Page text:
An official website of the United States government
Here's how you know
A .mil website belongs to an official U.S. Department of Defense organization in the United States.
A lock (lock ) or https:// means you’ve safely connected to the .mil website. Share sensitive information only on official, secure websites.

Storm water management required for Air Force construction program

  • Published
  • By Chad Starr
  • Air Force Center for Engineering and the Environment Public Affairs
Officials from the Air Force Center for Engineering and the Environment are working to enhance Air Force efforts to prevent water pollution caused by storm water runoff.

They are providing installations, major commands and the civil engineering community the advice, technical expertise and tools they need to ensure compliance with Section 438 of the Energy Independence and Security Act of 2007.

Enacted by Congress in 2007, Section 438 of the legislation established strict storm water runoff requirements for federal development and redevelopment projects. The Air Force is required to report compliance with Section 438 annually, beginning in fiscal 2012, using data posted by individual Air Force installations in the Automated Civil Engineering System for project management.

"Section 438 requires the Air Force sponsor of any facility project with a footprint over 5,000 square feet to use planning, design, construction and maintenance strategies and technologies to maintain or restore the hydrology of the property to predevelopment levels in terms of temperature, rate, volume and duration flow to the maximum extent technically feasible," said Dr. Larry Isaacs, the water quality subject matter expert at AFCEE.

Hydrology refers to the properties, distribution and movement of water on and below the earth's surfaces and the atmosphere.

Storm water runoff in urban and developing areas is one of the leading sources of water pollution in the U.S., according to officials from the Environmental Protection Agency. The new policy represents a shift to the next generation of storm water management.

Conventional storm water programs in use for two decades were designed to control pollutants commonly associated with municipal and industrial discharges like nutrients, sediment and metals.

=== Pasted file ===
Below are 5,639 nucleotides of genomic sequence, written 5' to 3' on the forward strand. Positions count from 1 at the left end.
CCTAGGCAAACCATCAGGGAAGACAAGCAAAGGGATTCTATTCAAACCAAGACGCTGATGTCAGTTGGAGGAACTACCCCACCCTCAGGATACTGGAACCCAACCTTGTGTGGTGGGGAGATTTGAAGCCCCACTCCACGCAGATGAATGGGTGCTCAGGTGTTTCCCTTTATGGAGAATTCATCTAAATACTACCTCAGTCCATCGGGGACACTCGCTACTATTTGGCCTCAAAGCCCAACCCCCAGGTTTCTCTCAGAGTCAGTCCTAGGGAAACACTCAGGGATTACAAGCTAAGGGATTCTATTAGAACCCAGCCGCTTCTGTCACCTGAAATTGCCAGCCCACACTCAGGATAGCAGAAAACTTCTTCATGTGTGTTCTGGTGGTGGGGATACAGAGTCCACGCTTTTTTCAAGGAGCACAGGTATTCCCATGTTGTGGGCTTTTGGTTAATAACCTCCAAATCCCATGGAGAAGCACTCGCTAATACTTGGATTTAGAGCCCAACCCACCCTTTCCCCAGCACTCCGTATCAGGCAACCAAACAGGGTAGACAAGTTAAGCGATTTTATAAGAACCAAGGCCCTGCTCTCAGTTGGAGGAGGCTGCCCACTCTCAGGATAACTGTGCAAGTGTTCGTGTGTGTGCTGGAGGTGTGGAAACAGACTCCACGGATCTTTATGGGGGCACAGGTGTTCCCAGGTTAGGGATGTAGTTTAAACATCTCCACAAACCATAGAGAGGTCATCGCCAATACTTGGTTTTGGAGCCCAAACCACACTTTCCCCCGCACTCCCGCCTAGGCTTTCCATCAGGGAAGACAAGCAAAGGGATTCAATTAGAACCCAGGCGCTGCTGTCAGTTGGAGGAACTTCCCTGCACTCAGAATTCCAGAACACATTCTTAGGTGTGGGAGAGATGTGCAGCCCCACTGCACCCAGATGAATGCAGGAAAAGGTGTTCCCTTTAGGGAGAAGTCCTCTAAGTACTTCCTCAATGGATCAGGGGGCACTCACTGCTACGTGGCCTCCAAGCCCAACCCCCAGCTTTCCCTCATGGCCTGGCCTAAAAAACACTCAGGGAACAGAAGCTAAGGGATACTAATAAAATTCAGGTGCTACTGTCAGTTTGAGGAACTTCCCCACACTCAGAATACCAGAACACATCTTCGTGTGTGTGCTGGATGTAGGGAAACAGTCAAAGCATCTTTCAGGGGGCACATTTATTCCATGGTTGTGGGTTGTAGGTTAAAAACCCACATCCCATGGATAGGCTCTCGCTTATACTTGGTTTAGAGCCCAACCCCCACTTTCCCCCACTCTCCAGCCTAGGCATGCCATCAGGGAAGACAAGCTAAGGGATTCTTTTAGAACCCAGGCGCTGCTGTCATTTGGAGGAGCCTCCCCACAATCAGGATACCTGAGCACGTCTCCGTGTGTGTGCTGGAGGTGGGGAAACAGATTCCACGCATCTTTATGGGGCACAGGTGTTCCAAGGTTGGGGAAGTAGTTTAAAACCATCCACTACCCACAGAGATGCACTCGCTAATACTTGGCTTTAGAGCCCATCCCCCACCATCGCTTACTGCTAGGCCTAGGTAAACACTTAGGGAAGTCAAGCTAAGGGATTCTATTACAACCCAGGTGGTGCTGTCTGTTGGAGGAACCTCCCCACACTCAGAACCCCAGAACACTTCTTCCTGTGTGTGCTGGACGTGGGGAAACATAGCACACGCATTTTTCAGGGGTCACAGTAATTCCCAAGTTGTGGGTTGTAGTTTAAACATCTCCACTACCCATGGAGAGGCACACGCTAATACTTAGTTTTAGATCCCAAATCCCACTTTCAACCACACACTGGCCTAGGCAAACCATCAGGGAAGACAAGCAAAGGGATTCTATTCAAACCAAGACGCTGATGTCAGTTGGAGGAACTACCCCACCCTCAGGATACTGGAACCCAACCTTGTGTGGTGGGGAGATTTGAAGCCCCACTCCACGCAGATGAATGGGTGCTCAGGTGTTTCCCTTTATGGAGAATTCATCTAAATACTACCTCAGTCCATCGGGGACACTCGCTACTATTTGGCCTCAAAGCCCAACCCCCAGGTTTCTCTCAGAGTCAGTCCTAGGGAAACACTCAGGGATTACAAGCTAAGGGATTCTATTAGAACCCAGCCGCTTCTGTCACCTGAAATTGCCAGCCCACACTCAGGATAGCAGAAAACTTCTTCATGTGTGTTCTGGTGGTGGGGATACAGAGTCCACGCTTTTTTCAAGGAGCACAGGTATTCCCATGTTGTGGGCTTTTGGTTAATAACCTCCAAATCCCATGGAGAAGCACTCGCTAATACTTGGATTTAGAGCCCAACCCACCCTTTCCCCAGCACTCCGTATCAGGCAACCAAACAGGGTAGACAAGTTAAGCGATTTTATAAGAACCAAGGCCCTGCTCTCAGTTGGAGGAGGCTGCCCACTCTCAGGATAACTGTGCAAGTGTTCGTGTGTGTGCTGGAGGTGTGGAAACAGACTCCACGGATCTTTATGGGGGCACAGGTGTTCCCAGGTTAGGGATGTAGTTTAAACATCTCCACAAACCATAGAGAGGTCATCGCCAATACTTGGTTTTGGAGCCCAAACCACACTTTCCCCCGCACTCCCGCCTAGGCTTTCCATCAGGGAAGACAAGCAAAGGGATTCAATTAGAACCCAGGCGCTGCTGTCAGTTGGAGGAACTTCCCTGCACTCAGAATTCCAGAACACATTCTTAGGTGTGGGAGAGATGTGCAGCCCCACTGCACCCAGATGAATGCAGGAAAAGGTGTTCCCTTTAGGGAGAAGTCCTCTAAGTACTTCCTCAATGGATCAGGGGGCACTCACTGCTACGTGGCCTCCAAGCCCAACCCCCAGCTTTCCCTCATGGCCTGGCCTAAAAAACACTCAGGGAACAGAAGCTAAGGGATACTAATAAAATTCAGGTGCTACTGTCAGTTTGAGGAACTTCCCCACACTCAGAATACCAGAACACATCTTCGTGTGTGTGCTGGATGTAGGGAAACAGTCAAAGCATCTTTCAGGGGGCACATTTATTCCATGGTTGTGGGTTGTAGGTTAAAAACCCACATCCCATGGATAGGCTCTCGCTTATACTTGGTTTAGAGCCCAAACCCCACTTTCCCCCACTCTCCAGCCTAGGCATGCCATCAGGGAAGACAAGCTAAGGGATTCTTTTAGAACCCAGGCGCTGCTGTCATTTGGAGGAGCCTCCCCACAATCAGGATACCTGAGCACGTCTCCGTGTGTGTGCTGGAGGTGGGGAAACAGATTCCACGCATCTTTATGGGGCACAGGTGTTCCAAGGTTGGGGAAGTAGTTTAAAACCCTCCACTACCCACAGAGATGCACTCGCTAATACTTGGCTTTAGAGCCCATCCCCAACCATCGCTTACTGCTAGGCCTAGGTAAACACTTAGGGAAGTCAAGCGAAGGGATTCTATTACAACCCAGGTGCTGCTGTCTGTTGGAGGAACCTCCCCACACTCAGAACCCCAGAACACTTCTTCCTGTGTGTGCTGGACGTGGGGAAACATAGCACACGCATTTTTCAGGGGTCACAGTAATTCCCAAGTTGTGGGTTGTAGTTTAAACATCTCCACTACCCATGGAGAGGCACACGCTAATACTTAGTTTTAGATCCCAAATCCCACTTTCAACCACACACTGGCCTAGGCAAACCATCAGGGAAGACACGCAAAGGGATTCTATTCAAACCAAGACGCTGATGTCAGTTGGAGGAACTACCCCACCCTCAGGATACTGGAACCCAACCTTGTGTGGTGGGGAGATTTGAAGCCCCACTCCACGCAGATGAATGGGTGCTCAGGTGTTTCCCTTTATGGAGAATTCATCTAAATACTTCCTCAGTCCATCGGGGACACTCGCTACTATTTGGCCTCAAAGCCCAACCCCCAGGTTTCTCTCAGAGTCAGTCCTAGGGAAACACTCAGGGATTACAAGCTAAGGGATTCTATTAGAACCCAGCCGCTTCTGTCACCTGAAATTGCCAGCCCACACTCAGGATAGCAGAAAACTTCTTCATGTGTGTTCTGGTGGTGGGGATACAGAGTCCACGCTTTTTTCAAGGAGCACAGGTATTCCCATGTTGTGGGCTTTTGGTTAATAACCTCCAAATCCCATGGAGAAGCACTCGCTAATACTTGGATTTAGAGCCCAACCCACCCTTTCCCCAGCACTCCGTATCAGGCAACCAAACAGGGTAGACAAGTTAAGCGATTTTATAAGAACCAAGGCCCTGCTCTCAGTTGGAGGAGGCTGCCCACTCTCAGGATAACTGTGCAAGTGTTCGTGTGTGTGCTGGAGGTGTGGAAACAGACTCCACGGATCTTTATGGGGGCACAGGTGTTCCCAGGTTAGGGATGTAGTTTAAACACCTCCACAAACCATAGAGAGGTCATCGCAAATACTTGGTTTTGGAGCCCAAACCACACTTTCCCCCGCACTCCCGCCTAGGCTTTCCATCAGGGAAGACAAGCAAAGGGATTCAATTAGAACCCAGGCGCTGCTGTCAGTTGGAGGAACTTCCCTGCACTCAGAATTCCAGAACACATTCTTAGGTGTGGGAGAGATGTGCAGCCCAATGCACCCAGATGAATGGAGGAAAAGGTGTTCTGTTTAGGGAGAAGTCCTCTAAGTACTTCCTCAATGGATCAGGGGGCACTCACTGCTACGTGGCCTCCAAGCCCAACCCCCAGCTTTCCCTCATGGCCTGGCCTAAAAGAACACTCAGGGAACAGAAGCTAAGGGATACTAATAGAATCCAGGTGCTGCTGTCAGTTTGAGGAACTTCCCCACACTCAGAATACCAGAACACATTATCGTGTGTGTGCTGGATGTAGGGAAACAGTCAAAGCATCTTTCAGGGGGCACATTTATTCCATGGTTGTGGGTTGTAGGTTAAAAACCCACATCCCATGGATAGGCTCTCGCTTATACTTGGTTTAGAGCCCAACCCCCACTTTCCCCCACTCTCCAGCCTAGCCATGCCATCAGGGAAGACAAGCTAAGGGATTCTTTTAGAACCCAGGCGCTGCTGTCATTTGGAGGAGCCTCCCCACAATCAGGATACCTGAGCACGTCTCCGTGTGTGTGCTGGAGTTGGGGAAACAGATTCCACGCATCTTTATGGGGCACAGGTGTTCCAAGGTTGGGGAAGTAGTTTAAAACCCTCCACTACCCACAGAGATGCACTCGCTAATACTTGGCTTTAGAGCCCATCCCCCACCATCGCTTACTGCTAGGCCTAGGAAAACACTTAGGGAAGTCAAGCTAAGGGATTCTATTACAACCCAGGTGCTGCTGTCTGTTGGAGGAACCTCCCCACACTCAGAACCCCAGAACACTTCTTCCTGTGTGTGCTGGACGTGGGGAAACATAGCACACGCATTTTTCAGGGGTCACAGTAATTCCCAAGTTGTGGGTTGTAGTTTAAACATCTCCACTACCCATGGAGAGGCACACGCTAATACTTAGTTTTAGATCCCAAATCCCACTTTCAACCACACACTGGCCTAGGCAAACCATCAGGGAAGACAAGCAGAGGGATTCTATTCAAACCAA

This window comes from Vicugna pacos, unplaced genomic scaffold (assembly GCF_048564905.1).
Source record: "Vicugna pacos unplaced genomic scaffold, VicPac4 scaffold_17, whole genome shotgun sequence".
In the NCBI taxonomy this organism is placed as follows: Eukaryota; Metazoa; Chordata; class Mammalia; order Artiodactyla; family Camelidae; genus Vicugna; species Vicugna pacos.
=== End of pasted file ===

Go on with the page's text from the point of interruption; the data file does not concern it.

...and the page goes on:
"With the urbanization of our cities, we have significantly increased the areas of land that are impervious, like parking lots, streets and building roofs," Dr. Isaacs said. "Although states have regulated storm water runoff from development activities, our experience has shown that conventional runoff controls have not fully protected our nation's streams, rivers and lakes."

According to Dr. Isaacs, planners will be required to consider these impacts early in the planning and design stages of construction so that green infrastructure and low-impact development can be economically integrated and constructed with the optimum hydrological benefit.

"GI and LID practices are dependent upon the local climate, soils and project storm water hydrology," Dr. Isaacs said. "The Air Force needs to use a variety of storm water low-impact and green infrastructure practices to comply with Section 438. Typical projects include rain gardens, vegetated swales, blue roofs, green roofs, porous pavements and detention ponds. Each of these features has pros and cons requiring careful evaluation prior to construction. One of the most important elements to consider prior to design and construction is the operations and maintenance of GI or LID. Minimum maintenance activities ensure GI or LID operate as designed."

To assist in Section 438 compliance, officials from the AFCEE Technical Division included guidance in the Office of The Air Force Civil Engineer's policy on sustainable design development issued June 2, and briefed the air staff and major command leaders on Section 438 requirements.

They also developed a tool to assist base civil engineering staffs in evaluating their project pre-development and post-development hydrology parameters. The tool enables engineers to run different scenarios quickly to find the best solutions for a specific project. Users on a ".mil" domain can download the tool from the Air Force/A7C eDASH website at